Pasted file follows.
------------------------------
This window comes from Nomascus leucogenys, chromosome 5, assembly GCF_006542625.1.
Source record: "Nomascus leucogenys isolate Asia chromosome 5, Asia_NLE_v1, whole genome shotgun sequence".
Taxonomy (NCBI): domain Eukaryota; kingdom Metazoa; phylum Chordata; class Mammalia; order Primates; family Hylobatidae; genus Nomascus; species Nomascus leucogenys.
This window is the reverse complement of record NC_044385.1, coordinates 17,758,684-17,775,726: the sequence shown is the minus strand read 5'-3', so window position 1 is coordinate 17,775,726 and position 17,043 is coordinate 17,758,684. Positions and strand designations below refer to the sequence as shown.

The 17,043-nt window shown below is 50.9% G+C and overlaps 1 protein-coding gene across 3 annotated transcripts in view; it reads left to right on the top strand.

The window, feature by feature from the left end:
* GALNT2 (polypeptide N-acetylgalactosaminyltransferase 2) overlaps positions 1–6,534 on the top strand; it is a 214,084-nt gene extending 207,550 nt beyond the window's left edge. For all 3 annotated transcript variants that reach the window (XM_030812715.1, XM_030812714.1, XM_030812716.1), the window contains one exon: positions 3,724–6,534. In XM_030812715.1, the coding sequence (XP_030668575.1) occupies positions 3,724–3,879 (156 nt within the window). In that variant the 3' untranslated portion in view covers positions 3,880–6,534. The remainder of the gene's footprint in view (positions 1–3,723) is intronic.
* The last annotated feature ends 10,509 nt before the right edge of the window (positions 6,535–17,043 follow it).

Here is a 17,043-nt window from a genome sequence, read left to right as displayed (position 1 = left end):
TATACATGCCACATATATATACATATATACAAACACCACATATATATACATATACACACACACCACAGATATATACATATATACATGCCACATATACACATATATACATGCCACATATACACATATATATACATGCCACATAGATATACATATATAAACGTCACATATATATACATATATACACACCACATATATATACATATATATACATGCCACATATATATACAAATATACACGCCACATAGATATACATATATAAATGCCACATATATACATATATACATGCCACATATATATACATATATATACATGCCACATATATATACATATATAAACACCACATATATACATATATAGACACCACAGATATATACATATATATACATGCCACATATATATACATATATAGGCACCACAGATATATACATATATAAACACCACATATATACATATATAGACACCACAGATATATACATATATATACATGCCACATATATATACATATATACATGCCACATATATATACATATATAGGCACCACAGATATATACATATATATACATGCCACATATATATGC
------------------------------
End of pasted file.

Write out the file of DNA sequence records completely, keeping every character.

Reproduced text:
This window comes from Nomascus leucogenys, chromosome 5, assembly GCF_006542625.1.
Source record: "Nomascus leucogenys isolate Asia chromosome 5, Asia_NLE_v1, whole genome shotgun sequence".
Taxonomy (NCBI): domain Eukaryota; kingdom Metazoa; phylum Chordata; class Mammalia; order Primates; family Hylobatidae; genus Nomascus; species Nomascus leucogenys.
This window is the reverse complement of record NC_044385.1, coordinates 17,758,684-17,775,726: the sequence shown is the minus strand read 5'-3', so window position 1 is coordinate 17,775,726 and position 17,043 is coordinate 17,758,684. Positions and strand designations below refer to the sequence as shown.

The 17,043-nt window shown below is 50.9% G+C and overlaps 1 protein-coding gene across 3 annotated transcripts in view; it reads left to right on the top strand.

The window, feature by feature from the left end:
* GALNT2 (polypeptide N-acetylgalactosaminyltransferase 2) overlaps positions 1–6,534 on the top strand; it is a 214,084-nt gene extending 207,550 nt beyond the window's left edge. For all 3 annotated transcript variants that reach the window (XM_030812715.1, XM_030812714.1, XM_030812716.1), the window contains one exon: positions 3,724–6,534. In XM_030812715.1, the coding sequence (XP_030668575.1) occupies positions 3,724–3,879 (156 nt within the window). In that variant the 3' untranslated portion in view covers positions 3,880–6,534. The remainder of the gene's footprint in view (positions 1–3,723) is intronic.
* The last annotated feature ends 10,509 nt before the right edge of the window (positions 6,535–17,043 follow it).

Here is a 17,043-nt window from a genome sequence, read left to right as displayed (position 1 = left end):
TATACATGCCACATATATATACATATATACAAACACCACATATATATACATATACACACACACCACAGATATATACATATATACATGCCACATATACACATATATACATGCCACATATACACATATATATACATGCCACATAGATATACATATATAAACGTCACATATATATACATATATACACACCACATATATATACATATATATACATGCCACATATATATACAAATATACACGCCACATAGATATACATATATAAATGCCACATATATACATATATACATGCCACATATATATACATATATATACATGCCACATATATATACATATATAAACACCACATATATACATATATAGACACCACAGATATATACATATATATACATGCCACATATATATACATATATAGGCACCACAGATATATACATATATAAACACCACATATATACATATATAGACACCACAGATATATACATATATATACATGCCACATATATATACATATATACATGCCACATATATATACATATATAGGCACCACAGATATATACATATATATACATGCCACATATATATGC